MEP Protects the Mau Forest w/ Sheldrick Wildlife Trust’s Support

Forests are key habitats not just for elephants but a majority of the world’s land-based plants and animal species and play a vital role in supporting millions of livelihoods and are often referred to as the Earth’s lungs. The Mau Forest Complex is the largest indigenous montane forest in East Africa covering an estimated area of 273,300 ha and home to over 600 elephants and the critically endangered mountain bongo antelope. The forest is also the water tower for the Mara River, and protecting it is vital for a healthy ecosystem.

Chags Photography by Amish Chhagan

Deployed in 2018, the two Mara Elephant Project ranger teams sponsored by the Sheldrick Wildlife Trust (SWT) work in the Mau Forest to combat poaching, habitat destruction and increase protection for elephants and communities bordering the forest. Working alongside partners Kenya Wildlife Service (KWS), Kenya Forest Service (KFS) and the Bongo Surveillance Project (BSP), the “Alpha” and “Charlie” SWT Mau De-Snaring Units continued their impact in 2023.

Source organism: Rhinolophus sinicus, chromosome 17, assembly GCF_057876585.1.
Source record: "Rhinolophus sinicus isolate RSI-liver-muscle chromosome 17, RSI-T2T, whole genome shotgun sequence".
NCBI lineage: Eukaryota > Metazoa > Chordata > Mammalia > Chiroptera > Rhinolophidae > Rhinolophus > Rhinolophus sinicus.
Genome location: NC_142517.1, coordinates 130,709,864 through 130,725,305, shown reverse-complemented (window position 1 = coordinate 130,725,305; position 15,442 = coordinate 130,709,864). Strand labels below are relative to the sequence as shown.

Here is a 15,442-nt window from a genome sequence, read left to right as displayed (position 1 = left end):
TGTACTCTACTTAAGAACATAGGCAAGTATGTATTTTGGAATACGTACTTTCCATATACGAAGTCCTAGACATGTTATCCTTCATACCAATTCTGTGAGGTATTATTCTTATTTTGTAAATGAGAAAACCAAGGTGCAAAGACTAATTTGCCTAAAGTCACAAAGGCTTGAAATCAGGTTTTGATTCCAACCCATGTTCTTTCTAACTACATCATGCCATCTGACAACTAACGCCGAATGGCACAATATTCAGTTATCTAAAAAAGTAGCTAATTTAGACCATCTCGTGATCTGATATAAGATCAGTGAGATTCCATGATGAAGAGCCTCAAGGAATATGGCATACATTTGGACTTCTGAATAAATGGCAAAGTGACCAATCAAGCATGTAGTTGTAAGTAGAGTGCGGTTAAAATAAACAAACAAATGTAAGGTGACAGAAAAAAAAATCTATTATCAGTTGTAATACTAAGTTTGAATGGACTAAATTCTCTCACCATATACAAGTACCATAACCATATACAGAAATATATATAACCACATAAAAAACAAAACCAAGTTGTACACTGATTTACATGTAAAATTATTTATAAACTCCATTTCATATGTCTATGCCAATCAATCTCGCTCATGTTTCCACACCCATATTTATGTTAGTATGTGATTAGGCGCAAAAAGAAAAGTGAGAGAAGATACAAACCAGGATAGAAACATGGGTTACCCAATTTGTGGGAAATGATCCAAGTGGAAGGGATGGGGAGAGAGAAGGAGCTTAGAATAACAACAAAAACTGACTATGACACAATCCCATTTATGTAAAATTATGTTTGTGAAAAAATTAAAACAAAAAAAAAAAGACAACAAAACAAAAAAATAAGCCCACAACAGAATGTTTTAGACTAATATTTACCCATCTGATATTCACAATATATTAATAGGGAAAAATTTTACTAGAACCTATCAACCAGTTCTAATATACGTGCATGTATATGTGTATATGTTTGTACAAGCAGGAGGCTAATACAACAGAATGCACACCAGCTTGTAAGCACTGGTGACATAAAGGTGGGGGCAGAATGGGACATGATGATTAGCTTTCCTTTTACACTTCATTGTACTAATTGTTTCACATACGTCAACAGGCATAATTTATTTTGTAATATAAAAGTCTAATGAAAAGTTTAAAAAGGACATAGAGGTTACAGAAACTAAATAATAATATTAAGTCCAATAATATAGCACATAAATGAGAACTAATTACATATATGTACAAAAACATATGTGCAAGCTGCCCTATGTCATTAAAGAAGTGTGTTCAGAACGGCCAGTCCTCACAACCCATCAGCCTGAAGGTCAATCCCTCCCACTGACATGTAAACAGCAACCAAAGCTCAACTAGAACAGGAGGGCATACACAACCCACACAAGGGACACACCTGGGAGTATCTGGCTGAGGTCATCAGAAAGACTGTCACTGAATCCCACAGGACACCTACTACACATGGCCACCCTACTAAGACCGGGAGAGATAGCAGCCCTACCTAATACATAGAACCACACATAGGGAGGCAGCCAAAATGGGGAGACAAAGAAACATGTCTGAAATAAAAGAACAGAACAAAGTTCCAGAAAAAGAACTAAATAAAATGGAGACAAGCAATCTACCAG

Beyond their regular impact in 2023, there were many training opportunities offered to Mara Elephant Project staff for capacity development. In July, Expert Drones East Africa (EDEA) joined MEP at headquarters for a refresher drone training for all our certified drone operators. Ranger Philemon from the SWT Mau De-Snaring Unit received his mobile pilots license after attending an EDEA drone training. In August, MEP hosted two trainers from the Automobile Association of Kenya driving school to lead our drivers and senior staff through a defensive driving course. In November, MEP staff took part in a snake bites and handling training at MEP HQ hosted by East African Reptiles – Taylor Ashe Antivenom Foundation. In late 2023, SWT lead ranger Caren Yegon completed the LEAD Ranger Bush School Instructor course and oversaw the medic training portion of the ranger training MEP offered in house to 29 new wildlife ranger candidates. Several members of the teams also took place in a community event for World Ranger Day in July and took the opportunity to speak about their important work in the Mau. Left: LEAD Ranger

As key wildlife habitats continue to be under threat, Mara Elephant Project with support from Sheldrick Wildlife Trust is focused on continuing our protection efforts in the Mau and building partnerships that benefit Kenya’s wildlife and wild spaces.

Chags Photography by Amish Chhagan